Earl Gray

Earl Gray
"You can argue with me but, in the end, you'll have to face that fact that you're arguing with a squirrel." - Earl Gray

Thursday, July 24, 2014

Buzz Versus Copyright

     Would songs be as popular if we were afraid to sing them?¹

     As you may know from reading "Who Killed Poetry?", copyright played a significant role in the decline of verse.  It remains the single biggest buzzkill in human history.  Those song fanvids on YouTube?  Except in rare cases where the video maker got permission from the copyright holder (roughly:  the songwriter), all of these are infringements.  Pretty soon, singing in the shower will be against the law!

     Oh, wait...¹

     Buzz requires not just freedom but facility of speech.  Imagine the bottleneck if everyone who wanted to make a video, pass along its URL or discuss a complete lyric or poem with a buddy actually flooded the author with permission requests.  YouTube has come to an understanding;  they allow the infringements and act only if the copyright holder to object.  This, alone, distorts the discussion, tilting it away from critical presentations.

     One of my students had a successful single in the 1960s.  She was recently surprised to see royalties start dribbling in after decades without a sale.  A friend asked her if her song was on YouTube.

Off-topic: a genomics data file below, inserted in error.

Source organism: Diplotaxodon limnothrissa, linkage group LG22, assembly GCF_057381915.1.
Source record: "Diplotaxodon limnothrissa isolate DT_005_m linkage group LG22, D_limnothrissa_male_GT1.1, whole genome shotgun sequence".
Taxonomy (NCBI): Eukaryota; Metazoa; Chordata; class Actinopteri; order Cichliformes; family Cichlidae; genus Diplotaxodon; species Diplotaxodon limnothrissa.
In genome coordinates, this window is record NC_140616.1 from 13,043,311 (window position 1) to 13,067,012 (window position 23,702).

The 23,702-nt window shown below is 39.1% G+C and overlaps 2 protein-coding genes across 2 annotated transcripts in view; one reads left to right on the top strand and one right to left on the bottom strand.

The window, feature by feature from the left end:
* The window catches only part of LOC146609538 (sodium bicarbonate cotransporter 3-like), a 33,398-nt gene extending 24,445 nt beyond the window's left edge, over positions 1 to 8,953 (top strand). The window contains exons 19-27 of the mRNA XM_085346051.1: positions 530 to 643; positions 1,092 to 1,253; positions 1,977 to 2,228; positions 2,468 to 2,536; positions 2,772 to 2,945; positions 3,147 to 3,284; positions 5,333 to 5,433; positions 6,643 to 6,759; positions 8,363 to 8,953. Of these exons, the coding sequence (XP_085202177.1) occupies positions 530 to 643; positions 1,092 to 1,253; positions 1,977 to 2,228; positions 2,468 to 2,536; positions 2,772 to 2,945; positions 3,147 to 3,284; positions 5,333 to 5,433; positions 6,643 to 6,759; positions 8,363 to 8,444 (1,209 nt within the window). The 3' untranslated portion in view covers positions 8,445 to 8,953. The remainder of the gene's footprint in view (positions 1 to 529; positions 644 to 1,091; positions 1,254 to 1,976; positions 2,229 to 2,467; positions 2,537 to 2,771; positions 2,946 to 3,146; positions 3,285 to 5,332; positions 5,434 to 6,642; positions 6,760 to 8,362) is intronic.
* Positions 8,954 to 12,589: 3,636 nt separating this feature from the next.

"What's YouTube?" 

     Her buddy showed her that a fan had made a crude video of her hit song.  MP3 sales began, leading to pleasant surprises in the singer's bank account.

     More than any other artistic endeavor, poetry has relied on word-of-mouth dissemination.  In fact, that is its very definition:  information transmitted verbatim [even before the advent of writing].  What is more, poetry needs and provides its own context;  excerpting it simply makes no sense.  So, how can we buzz about something we cannot discuss?

     As the word suggests, buzz spreads quickly;  there is no time to play "Mother, May I?" every time we want to read someone's poem at an open mic.  If you understand that copyright and buzz are incompatible, consider some of the options Creative Commons make available to artists.  I'll keep it simple:

     If you (i.e. the copyright holder) want users to acknowledge your authorship while being permitted to do just about anything they like with your work except make money from it attach the symbol on the left when posting or publishing it.

     If you go to the Creative Commons site they will make a symbol containing your particulars:  name, URL, title, etc.  This will make it easier to prove you are the author (or, at the very least, the poster).

     If, again, you want attribution of your work while allowing users to do just about anything they like with it, including make money from it, use the symbol on the right.